As Palestinians wait for their day in military court, time stretches and blends like a cruel psychological experiment. People walk in circles to stay warm. The broken clock on the wall shows 9:15. The only ones who know what time it is are the soldiers.
By Alma Biblash
Sunday, Ofer Military Court, the West Bank: Around 30 Palestinian men and women wait an average of five hours for their hearings, or of their incarcerated loved ones. They are waiting inside a corral called the “family waiting area” — a metal cage, inside which there is a caravan with chairs and a small snack bar that’s not always open. The heating doesn’t really work, the air conditioners are encased in giant blocks of ice, remnants of snow litter the ground and everyone is wrapped in layers of clothing that stubbornly refuse to protect them from the cold. People walk in circles in order to warm themselves, maybe to stretch a little in the small space. Inside the snack bar there is a small toaster oven for heating up bourekas, which is emitting a little heat. A woman approaches it and the man behind the counter barks at her to either buy something or move away.
Now and then when we look toward the prison yard we can see a shackled prisoner being escorted by guards, at least one looks like a minor, all of them look exhausted, one of them is wearing flip-flops.
Mobile phones are taken away at the entrance and nobody has a watch. Time stretches and blends like a cruel psychological experiment. The broken clock on the wall shows 9:15. The only ones who know what time it is are the soldiers and the staff. When you ask them, the answers range from, “do I look like an information center?” to, “it’s always 9:15 here at Ofer,” while pointing with a smile toward the broken clock. Anytime somebody comes in from the outside, everyone asks them what time it is: he left civilization only a few minutes ago, surely he’ll know. Also when somebody walks out of a hearing: he met with the lawyer — surely they told him.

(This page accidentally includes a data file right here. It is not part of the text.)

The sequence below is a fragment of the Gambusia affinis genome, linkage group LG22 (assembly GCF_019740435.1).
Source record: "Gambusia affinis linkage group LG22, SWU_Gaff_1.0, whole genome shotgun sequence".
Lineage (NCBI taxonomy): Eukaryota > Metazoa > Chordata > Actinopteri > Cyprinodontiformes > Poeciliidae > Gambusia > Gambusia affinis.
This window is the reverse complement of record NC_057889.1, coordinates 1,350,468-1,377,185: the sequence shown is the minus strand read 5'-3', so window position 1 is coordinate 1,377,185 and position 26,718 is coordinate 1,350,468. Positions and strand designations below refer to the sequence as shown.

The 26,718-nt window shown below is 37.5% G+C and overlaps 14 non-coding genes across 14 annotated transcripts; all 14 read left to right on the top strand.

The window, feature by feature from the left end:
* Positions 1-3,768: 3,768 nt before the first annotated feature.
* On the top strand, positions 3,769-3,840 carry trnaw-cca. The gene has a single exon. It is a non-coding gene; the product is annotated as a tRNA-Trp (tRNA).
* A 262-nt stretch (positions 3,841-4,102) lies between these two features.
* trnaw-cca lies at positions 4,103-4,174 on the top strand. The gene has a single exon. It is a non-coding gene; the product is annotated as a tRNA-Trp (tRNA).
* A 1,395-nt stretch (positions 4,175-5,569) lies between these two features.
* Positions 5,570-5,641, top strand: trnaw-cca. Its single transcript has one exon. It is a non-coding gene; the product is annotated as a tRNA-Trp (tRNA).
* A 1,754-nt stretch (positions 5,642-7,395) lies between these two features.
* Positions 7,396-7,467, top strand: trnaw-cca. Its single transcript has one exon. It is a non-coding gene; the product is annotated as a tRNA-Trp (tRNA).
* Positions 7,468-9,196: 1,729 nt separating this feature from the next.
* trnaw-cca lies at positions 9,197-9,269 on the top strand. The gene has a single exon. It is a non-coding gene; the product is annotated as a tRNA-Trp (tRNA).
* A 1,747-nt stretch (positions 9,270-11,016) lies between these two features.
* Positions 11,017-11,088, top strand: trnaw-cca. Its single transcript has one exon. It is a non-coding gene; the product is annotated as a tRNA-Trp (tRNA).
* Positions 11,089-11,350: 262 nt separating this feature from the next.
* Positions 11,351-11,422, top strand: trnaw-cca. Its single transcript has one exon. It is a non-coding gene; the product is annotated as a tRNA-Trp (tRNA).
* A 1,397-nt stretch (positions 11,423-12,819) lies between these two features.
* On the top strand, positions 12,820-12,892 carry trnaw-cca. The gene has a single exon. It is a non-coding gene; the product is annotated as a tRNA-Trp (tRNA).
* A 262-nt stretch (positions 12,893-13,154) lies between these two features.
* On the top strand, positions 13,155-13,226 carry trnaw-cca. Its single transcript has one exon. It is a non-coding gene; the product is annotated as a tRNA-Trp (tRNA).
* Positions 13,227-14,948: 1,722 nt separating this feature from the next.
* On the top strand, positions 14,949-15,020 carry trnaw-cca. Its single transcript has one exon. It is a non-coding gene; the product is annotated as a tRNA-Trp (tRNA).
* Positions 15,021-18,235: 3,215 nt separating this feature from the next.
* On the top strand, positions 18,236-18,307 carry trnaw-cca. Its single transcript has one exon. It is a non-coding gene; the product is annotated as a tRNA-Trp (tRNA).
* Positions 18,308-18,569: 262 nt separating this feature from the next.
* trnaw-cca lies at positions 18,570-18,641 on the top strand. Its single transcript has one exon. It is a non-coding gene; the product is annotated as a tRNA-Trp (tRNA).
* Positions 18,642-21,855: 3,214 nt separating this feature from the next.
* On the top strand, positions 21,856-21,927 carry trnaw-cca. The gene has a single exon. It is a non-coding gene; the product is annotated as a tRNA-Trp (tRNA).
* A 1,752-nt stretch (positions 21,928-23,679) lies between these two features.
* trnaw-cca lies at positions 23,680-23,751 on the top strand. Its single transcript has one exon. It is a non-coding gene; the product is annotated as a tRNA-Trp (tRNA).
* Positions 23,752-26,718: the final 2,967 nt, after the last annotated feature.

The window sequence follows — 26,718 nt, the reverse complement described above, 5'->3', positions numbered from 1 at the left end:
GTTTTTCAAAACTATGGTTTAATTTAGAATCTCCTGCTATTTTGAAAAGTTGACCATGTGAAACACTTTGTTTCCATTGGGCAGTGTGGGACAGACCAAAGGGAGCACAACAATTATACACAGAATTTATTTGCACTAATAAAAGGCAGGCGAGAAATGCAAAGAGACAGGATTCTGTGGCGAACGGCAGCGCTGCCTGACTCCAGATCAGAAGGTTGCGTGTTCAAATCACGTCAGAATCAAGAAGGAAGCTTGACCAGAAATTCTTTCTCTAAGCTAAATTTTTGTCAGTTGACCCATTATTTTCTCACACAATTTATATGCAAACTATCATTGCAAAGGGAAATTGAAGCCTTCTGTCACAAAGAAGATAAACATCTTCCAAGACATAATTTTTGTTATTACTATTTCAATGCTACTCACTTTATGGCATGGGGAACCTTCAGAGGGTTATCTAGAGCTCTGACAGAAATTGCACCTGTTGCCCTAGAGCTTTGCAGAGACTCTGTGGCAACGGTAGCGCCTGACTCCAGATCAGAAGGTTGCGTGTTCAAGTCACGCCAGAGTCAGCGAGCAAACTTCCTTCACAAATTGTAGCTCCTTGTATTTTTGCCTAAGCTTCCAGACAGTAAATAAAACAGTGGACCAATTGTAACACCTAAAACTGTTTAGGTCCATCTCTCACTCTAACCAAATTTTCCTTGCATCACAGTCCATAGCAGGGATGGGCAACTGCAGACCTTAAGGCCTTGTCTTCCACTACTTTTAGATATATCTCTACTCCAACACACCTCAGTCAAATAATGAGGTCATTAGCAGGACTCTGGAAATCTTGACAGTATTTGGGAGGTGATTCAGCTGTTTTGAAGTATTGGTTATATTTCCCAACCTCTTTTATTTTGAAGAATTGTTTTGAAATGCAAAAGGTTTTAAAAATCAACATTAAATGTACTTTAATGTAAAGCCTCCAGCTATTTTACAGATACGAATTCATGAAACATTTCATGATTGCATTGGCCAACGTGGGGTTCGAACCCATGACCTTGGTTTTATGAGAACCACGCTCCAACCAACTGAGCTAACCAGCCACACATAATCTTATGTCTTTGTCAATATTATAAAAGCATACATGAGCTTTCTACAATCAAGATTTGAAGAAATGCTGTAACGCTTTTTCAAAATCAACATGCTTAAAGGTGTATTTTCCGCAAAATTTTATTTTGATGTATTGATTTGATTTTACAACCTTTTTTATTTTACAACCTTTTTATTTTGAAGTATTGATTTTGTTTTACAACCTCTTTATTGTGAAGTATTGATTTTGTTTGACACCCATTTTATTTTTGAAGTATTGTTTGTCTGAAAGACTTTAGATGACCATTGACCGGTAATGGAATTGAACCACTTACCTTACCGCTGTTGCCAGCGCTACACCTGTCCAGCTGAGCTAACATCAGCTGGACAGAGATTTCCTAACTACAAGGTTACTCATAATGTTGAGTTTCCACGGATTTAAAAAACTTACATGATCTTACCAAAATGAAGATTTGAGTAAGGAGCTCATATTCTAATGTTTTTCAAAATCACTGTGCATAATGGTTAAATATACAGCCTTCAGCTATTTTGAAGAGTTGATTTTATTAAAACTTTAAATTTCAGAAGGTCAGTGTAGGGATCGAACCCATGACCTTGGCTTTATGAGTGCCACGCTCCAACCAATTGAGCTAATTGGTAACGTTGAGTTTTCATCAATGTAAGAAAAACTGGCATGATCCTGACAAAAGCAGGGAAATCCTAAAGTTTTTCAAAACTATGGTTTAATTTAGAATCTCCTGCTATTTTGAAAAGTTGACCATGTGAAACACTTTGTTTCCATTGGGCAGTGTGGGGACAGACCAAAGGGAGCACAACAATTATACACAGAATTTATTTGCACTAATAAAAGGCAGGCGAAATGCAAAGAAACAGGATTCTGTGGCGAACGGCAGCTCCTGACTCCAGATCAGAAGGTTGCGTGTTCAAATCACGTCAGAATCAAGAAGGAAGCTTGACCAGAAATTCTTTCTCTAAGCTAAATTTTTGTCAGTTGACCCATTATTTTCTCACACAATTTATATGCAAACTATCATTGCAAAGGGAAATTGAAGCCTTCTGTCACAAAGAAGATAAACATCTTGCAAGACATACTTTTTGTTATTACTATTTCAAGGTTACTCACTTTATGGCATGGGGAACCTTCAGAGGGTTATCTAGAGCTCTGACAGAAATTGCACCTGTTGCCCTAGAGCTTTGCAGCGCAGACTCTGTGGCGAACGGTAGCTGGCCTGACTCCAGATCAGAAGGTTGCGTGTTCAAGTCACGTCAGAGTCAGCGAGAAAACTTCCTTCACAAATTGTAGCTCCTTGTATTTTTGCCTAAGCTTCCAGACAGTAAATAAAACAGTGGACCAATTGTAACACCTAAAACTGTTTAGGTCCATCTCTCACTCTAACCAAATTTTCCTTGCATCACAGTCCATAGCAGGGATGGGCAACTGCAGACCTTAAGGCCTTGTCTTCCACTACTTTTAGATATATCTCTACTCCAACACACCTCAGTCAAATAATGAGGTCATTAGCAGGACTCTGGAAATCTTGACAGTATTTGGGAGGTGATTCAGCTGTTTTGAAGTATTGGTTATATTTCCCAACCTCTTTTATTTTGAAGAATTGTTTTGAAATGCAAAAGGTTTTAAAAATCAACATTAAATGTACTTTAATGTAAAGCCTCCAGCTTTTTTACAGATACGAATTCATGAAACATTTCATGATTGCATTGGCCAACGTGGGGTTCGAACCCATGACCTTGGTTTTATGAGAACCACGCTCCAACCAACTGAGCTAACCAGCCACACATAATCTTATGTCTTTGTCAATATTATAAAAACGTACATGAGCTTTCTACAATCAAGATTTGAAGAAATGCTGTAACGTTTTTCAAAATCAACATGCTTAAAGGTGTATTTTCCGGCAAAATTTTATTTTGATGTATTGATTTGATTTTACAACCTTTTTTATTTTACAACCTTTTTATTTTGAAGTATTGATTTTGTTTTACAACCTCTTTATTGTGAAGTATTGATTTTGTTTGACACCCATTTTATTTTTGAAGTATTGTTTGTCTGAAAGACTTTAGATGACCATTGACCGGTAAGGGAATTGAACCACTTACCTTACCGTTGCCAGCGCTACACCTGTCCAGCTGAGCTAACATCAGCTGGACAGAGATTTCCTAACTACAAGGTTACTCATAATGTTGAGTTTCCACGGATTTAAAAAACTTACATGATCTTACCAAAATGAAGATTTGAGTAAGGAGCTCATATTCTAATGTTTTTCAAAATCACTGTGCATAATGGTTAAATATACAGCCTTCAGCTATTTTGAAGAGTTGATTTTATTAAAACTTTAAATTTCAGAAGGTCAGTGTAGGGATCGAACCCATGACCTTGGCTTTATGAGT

By virtue of our — Israelis — presence, getting answers about delayed hearings is made a little easier; sometimes, but not always, the soldiers cooperate a bit more with us. The Palestinians ask a lot of questions. They don’t rely on us and our presence makes them restless but also provides them with something to focus on in order to pass the time. One of the guards, a Druze soldier, tells them in Arabic: “She’s on your side. Believe me, I know her. She comes here a lot.” The idiot thinks that a soldier in uniform vouching for me means anything. I’m actually glad that they suspect me and that most aren’t overly friendly. A healthy dose of caution.
Some of the Palestinians traveled long distances on public transportation, sometimes having to take three buses to get to the court. Some of them walked part of the way on foot through the frost and snow of the south Hebron Hills or Bethlehem area. The hearings are behind schedule and they start to worry that they’ll have to make the return journey in the dark.
At the end of the day we all leave the army base; the sun has already started to set. We head outside — Palestinians through the door on the right, Israelis to the left. They go to the West Bank village of Beitunia, we toward the segregated Highway 443. We are separated by the wall. Within half an hour we are already back in Tel Aviv, in our warm parallel universe.
Alma Biblash is a feminist and human rights activist based in Jaffa and blogger on +972’s Hebrew-language sister site, Local Call, where this article was first published.